London Local History - this lists street by street items of historical interest - public, industrial buildings & some environmental features in London and its immediate surroundings. Streets are given in OS grid squares - but numbering is not included (sorry!). Older squares give links to adjacent squares - but many are unfinished. Enter search words above right
Most of the land between the towpath
and the A3 road is Guildford's Riverside Park. When the Borough Council created
this leisure area it bridged the ditch and made a route for pedestrians between
the Park and the towpath.
and the Clandon Estate
Stoke Lock is often said to have been built at the same
time as the 'flowing river' as the experimental lock at
StokeErected by Richard Weston in
1630s.This may be so but, unless at that time substantial barges were already
navigating the natural river here, nothing so expensive as a pound lock would
have been needed. A dam
or weir would have sufficed to divert water into Sir Richard's channel. A few
removable paddles in this would make the structure into a flash lock enabling
vessels to pass, albeit withsome
difficulty. This was the commonest type of lock at the time.
Stoke Lock Cottage. built in 1882. There seems to have been an
Shagdon Roll. Some 600 yards upstream of Old Bucks Weir the
National Trust boundary encompasses a loop of the river once the course of the Navigation. It was known as
Shagdon Roll and was cut through in the 1930s as part of the River Wey
Improvement Scheme. The short new channel became the course of the Navigation
here but the old river bed and the towpath beside it were not surrendered. They
remain part of the Navigation. The piece of land between the present Navigation
channel and the former towpath was not transferred to the Navigation or, it
appears, to anyone else, so it probably belongs to the County Council but it is
doubtful if that is known at County Hall.
Channel - Just above the lock leading off to the north
behind the lock cottage is a short channel. This is thought to be part of Sir
'flowing river' dug in 1616-20 to flood his meadows. It heads in the right
direction but after a mile or so ball trace of it has disappeared.
years Guildford's rubbish was tipped here and there was a cattle market. Waste
is still collected here
and an industrial estate now occupies much of the site.
Stoke Cut.It has
been suggested that Stoke Cut from Stoke Bridge to the lock may have been the
first stretch of 'flowing river' widened and deepened in the early 1650s to
Post to the south Woodside Post to the east Birkbeck Post to the north Anerley Albert Road This road is the earliest built here, first listed in 1855, and although the Croydon Canal was no longer in use it influenced the alignment of the road. From the junction with Portland Road looking the curve of the road reflects the line of the old canal which was to the north of the houses. It is named after Albert, the Prince Consort. 74-76 Stanleybury . Very large three-storey semis. Built for William Stanley, who moved to 74 in 1867. William Stanley’s works in South Norwood was complimented by his local philanthropy. His site is now a close of modern flats. Accidentally demolished. 67 small trading estate and MOT centre . At one time this was home to a theatre transport specialist. St.Mark . This was the first church in the area and is the parish church by G. H. Lewis. The nave was built in 1852 and the church was extended in 1862 and in successive years until 1890. It is in Kentis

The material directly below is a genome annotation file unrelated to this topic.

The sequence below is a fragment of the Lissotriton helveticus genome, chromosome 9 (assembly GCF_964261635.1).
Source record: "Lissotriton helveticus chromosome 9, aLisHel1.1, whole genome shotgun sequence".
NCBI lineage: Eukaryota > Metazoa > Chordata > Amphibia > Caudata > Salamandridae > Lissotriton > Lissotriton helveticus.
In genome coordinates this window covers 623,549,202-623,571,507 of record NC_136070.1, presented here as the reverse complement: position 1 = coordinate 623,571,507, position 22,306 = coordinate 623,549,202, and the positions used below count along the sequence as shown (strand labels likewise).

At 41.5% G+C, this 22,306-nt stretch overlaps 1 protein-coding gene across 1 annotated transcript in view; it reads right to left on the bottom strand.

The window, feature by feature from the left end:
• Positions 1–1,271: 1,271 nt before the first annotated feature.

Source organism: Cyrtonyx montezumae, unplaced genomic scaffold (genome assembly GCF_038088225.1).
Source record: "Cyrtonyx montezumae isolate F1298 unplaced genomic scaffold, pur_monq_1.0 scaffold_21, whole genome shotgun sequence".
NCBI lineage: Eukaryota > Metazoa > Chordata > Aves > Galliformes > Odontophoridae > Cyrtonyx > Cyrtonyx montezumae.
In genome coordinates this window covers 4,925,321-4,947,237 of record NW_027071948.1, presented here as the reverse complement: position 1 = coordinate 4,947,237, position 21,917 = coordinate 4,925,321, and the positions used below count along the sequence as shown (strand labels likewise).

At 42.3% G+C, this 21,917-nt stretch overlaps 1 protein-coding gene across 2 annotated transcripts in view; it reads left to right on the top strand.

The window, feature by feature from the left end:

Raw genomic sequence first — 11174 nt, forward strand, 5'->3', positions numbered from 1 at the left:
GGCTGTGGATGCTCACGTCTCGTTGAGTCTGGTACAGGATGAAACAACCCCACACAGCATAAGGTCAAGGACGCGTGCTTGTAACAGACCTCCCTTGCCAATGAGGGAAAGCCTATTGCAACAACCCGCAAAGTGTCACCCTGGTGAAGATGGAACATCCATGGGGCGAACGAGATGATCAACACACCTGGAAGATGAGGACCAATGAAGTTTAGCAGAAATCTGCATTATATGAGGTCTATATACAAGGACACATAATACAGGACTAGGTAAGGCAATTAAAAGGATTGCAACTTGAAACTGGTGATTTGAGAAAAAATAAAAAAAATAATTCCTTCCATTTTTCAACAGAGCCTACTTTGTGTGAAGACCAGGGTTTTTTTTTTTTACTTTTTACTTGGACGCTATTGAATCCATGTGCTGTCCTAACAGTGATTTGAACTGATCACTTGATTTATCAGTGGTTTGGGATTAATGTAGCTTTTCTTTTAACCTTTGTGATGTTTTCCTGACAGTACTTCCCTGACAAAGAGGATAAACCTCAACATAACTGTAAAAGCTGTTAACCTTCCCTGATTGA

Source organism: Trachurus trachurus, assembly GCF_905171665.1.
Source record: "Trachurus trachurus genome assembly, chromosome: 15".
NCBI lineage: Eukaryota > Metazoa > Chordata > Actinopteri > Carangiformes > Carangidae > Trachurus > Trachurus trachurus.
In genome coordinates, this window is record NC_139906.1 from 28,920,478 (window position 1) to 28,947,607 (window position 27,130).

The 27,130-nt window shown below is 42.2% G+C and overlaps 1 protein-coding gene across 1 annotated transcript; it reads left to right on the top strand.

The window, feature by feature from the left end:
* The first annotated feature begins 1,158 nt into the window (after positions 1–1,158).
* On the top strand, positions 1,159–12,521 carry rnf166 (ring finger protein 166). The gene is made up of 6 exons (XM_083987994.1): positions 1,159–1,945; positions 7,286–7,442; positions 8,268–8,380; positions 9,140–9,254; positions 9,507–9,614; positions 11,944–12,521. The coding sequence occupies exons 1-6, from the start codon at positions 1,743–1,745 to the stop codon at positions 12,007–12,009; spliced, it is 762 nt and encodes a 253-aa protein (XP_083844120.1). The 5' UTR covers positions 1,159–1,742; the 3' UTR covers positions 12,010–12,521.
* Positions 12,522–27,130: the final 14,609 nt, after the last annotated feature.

River Lea/Bow Creek The Lea winds itself generally southwards towards the Thames TQ 39505 81448 Canning Town on the Essex bank of Lea/Bow Creek. This was, and is, a heavily industrialised area together with a very down market housing area with markets, shops, cinemas, pubs and many charitable and missionary organisations. In the 2000s public transport has been transformed and much housing renewed, and it is an area in a great deal of change. Post to the west Poplar Post to the south Leamouth and Dome Post to the east Canning Town, Butchers Road Post to the north West Ham Station Appleby Road The road is named after a local ARP warden who was killed during the Blitz. A pre-war suburban ideal is demonstrated in this West Ham estate. Barking Road It was built by the Commercial Road Turnpike Trust from the East India Docks eastwards. Now the A124 it formed part of the original A13 before the building so the East Ham and Barking Bypass in 1928. It was widened as part o
Post to the west (north west quarter) Mile End Post to the west (north east quarter) Post to the east Bromley by Bow Post to the north Old Ford Addington Road Addington Arms . Pub dating from the 1860s. It does not appear to be still there. Police stables . From 1938 twenty horses were located here. These stables were built in moderne style white concrete by police surveyor Gilbert Mackenzie Trench. There is a stable at the back as well as tack rooms and a chimney for the forge – there was a full time farrier. Above are two flats for married police officers. The white concrete wall is original. Alfred Street 1-5 Inland Revenue Office . Sold off 1981. Has been used as a college an as offices Almshouses Way, This was once called Priscilla Street. 1 Drapers' Almshouses . These were built in 1706. What remains is a brick group of four tenements with central raised and pedimented chapel. They were restored in 1982 but were originally part of a larger group funded by